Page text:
Less is more. Again

less is moreLess is more. “Clean, uncluttered lines” is a design motif that appeals aesthetically. The same should be applied to the story (p1). More words, more facts, more explanation does not make more clarity, rather the converse. The aim should be to deliver a clear, uncluttered message. Less is more.

There should be a clear difference between a document and a presentation. There is neither the time nor ability to deliver the same volume of information. A great presentation requires a distillation of facts turning the “what” into a “so what” for the specific audience. It is about constructing a message rather than a massive data download, rather than giving the whole website, share the url.

To achieve this there clearly needs to be simplicity in the message. This is a challenge for complex topics but defines the role of the presenter as interpreter and not translator. A great presentation is made by finding within the large volume of data the clear uncluttered message that the audience can take from the auditorium. Importantly this is not all the data, it is not about covering the Reichstag.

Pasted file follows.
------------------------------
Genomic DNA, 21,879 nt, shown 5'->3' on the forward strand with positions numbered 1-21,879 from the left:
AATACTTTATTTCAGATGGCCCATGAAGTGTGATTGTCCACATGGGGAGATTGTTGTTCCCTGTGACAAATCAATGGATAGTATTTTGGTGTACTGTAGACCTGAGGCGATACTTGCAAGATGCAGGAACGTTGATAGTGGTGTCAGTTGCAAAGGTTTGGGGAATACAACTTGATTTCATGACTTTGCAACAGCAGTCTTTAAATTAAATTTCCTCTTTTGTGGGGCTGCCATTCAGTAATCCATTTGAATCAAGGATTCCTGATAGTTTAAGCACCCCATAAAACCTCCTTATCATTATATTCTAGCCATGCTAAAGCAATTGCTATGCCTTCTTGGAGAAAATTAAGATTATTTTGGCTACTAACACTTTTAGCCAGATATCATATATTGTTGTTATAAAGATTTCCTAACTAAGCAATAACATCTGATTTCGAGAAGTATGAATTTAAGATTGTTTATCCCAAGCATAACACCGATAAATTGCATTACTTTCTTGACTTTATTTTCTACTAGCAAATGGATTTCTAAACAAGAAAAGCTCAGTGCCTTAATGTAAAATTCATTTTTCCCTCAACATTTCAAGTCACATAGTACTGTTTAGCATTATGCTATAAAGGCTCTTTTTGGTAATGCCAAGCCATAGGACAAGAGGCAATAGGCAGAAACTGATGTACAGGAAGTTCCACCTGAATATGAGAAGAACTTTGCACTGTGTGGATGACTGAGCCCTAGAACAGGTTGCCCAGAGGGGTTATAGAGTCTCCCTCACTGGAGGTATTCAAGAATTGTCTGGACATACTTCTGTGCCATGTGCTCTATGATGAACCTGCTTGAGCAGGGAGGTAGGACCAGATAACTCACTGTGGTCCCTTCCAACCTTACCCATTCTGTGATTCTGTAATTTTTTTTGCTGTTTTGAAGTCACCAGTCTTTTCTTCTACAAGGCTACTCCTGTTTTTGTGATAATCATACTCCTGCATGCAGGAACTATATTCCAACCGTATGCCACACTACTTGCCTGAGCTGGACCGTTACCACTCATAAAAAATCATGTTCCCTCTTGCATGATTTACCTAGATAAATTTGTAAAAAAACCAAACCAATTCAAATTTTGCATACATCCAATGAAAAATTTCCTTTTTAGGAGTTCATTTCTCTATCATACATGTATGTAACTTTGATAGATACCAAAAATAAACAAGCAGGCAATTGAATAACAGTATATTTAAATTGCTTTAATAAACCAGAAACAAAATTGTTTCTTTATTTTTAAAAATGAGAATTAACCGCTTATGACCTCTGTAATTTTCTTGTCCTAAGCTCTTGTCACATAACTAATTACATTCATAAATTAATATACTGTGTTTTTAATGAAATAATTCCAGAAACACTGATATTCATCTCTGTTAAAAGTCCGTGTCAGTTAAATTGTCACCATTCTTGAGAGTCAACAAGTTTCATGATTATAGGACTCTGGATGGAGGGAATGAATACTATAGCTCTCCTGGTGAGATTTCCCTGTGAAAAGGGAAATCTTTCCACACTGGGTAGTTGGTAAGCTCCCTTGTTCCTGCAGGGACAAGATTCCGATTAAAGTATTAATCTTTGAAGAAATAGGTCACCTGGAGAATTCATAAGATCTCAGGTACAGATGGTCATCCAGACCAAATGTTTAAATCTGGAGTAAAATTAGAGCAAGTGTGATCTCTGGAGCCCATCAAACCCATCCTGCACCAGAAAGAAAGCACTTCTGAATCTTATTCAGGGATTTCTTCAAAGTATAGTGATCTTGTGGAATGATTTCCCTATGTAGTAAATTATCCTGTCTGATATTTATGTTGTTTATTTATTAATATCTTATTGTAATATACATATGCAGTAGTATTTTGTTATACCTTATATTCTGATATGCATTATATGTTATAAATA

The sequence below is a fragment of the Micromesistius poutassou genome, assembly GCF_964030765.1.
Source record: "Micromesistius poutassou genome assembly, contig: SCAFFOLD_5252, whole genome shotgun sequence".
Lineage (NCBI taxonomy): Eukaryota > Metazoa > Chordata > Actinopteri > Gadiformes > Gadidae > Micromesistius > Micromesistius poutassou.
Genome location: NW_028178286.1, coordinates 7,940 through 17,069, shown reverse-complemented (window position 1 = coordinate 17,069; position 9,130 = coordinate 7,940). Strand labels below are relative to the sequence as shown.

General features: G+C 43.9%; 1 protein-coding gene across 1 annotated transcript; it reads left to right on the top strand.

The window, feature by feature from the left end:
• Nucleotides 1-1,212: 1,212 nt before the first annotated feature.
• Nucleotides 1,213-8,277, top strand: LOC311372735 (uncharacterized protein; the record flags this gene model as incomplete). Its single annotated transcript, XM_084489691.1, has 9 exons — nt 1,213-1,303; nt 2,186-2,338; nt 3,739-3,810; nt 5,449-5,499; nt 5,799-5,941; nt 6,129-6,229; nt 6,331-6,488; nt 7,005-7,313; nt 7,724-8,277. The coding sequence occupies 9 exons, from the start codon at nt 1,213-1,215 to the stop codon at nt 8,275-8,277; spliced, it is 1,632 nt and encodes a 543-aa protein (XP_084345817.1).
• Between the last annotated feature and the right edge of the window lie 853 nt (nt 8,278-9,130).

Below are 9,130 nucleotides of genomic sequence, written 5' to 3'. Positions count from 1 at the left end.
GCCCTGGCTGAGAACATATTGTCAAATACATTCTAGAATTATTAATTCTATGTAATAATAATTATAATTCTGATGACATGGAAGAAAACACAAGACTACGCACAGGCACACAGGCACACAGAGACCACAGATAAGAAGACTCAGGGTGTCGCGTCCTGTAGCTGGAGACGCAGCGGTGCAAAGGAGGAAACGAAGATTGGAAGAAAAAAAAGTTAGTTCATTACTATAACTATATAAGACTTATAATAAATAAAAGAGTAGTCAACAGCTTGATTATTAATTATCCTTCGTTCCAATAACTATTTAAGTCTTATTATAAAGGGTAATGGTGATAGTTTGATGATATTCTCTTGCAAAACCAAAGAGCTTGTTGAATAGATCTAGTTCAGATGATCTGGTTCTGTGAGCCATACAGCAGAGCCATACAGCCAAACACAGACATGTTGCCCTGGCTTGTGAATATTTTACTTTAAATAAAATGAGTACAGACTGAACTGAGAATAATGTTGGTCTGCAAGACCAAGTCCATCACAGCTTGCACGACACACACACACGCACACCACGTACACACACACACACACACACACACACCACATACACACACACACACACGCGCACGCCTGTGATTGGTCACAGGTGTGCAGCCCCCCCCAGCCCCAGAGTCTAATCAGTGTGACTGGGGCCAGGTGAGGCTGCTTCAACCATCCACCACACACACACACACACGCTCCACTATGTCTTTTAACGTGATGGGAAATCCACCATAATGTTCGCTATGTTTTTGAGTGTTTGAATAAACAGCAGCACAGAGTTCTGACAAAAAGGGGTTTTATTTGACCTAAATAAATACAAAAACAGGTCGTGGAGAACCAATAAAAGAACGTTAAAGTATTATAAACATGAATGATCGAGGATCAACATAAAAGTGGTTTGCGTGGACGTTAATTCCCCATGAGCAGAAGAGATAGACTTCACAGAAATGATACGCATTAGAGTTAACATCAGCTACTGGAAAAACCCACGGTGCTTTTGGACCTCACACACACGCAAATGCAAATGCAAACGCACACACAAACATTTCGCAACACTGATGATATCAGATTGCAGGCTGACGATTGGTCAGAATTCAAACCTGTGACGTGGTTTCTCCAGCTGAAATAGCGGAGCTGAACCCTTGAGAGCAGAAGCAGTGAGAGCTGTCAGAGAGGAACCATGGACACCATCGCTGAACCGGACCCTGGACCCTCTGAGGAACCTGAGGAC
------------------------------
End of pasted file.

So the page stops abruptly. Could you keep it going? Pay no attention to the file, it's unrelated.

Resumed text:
One technique to meet this reduction is to consider what would be discussed if only a fraction of the time was available, say 10 minutes instead of 20. Define only the essential. This often proves challenging but highlights concerns of data transfer and not a message. There is more value in an audience understanding a message, upon which facts can be added later, than taking away large numbers of facts with little understanding. Less facts, more specific messages will connect and engage and enthuse an audience more than lists of data. Less is more.

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